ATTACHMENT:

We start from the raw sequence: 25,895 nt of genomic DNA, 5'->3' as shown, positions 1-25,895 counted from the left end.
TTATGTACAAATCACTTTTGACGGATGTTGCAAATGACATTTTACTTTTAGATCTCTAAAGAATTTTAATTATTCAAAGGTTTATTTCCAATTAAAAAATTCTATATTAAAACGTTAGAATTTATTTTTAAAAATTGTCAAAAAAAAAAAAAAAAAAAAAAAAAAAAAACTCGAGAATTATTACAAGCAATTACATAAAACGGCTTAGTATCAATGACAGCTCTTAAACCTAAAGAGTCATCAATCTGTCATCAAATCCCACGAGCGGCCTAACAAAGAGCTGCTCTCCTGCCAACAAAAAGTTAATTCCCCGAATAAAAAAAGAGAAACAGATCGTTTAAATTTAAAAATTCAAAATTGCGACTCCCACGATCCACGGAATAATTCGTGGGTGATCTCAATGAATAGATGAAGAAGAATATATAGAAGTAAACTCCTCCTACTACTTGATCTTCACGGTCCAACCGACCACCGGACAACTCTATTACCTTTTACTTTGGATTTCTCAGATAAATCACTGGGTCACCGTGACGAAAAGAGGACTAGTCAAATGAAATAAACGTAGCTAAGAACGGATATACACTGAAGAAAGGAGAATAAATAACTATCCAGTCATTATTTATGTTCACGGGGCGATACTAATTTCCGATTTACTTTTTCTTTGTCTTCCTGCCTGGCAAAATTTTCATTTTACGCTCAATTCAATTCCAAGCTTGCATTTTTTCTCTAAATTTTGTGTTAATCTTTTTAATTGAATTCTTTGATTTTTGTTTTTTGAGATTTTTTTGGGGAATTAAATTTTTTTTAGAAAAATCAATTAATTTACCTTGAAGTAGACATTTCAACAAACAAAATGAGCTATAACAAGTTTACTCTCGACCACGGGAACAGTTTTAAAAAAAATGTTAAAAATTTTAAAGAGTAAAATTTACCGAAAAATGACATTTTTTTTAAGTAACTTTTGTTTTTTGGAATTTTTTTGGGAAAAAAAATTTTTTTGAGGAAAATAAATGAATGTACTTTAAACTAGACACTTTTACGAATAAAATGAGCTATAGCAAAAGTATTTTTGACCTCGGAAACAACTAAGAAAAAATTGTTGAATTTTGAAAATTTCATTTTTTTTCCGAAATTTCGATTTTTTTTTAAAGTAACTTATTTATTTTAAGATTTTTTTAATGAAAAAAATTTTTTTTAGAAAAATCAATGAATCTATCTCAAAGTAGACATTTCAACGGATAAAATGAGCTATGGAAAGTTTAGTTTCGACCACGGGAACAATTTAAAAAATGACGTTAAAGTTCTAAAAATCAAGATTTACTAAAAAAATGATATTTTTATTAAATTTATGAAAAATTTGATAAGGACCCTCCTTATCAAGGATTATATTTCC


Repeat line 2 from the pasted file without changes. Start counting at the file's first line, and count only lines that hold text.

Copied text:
TTATGTACAAATCACTTTTGACGGATGTTGCAAATGACATTTTACTTTTAGATCTCTAAAGAATTTTAATTATTCAAAGGTTTATTTCCAATTAAAAAATTCTATATTAAAACGTTAGAATTTATTTTTAAAAATTGTCAAAAAAAAAAAAAAAAAAAAAAAAAAAAAACTCGAGAATTATTACAAGCAATTACATAAAACGGCTTAGTATCAATGACAGCTCTTAAACCTAAAGAGTCATCAATCTGTCATCAAATCCCACGAGCGGCCTAACAAAGAGCTGCTCTCCTGCCAACAAAAAGTTAATTCCCCGAATAAAAAAAGAGAAACAGATCGTTTAAATTTAAAAATTCAAAATTGCGACTCCCACGATCCACGGAATAATTCGTGGGTGATCTCAATGAATAGATGAAGAAGAATATATAGAAGTAAACTCCTCCTACTACTTGATCTTCACGGTCCAACCGACCACCGGACAACTCTATTACCTTTTACTTTGGATTTCTCAGATAAATCACTGGGTCACCGTGACGAAAAGAGGACTAGTCAAATGAAATAAACGTAGCTAAGAACGGATATACACTGAAGAAAGGAGAATAAATAACTATCCAGTCATTATTTATGTTCACGGGGCGATACTAATTTCCGATTTACTTTTTCTTTGTCTTCCTGCCTGGCAAAATTTTCATTTTACGCTCAATTCAATTCCAAGCTTGCATTTTTTCTCTAAATTTTGTGTTAATCTTTTTAATTGAATTCTTTGATTTTTGTTTTTTGAGATTTTTTTGGGGAATTAAATTTTTTTTAGAAAAATCAATTAATTTACCTTGAAGTAGACATTTCAACAAACAAAATGAGCTATAACAAGTTTACTCTCGACCACGGGAACAGTTTTAAAAAAAATGTTAAAAATTTTAAAGAGTAAAATTTACCGAAAAATGACATTTTTTTTAAGTAACTTTTGTTTTTTGGAATTTTTTTGGGAAAAAAAATTTTTTTGAGGAAAATAAATGAATGTACTTTAAACTAGACACTTTTACGAATAAAATGAGCTATAGCAAAAGTATTTTTGACCTCGGAAACAACTAAGAAAAAATTGTTGAATTTTGAAAATTTCATTTTTTTTCCGAAATTTCGATTTTTTTTTAAAGTAACTTATTTATTTTAAGATTTTTTTAATGAAAAAAATTTTTTTTAGAAAAATCAATGAATCTATCTCAAAGTAGACATTTCAACGGATAAAATGAGCTATGGAAAGTTTAGTTTCGACCACGGGAACAATTTAAAAAATGACGTTAAAGTTCTAAAAATCAAGATTTACTAAAAAAATGATATTTTTATTAAATTTATGAAAAATTTGATAAGGACCCTCCTTATCAAGGATTATATTTCC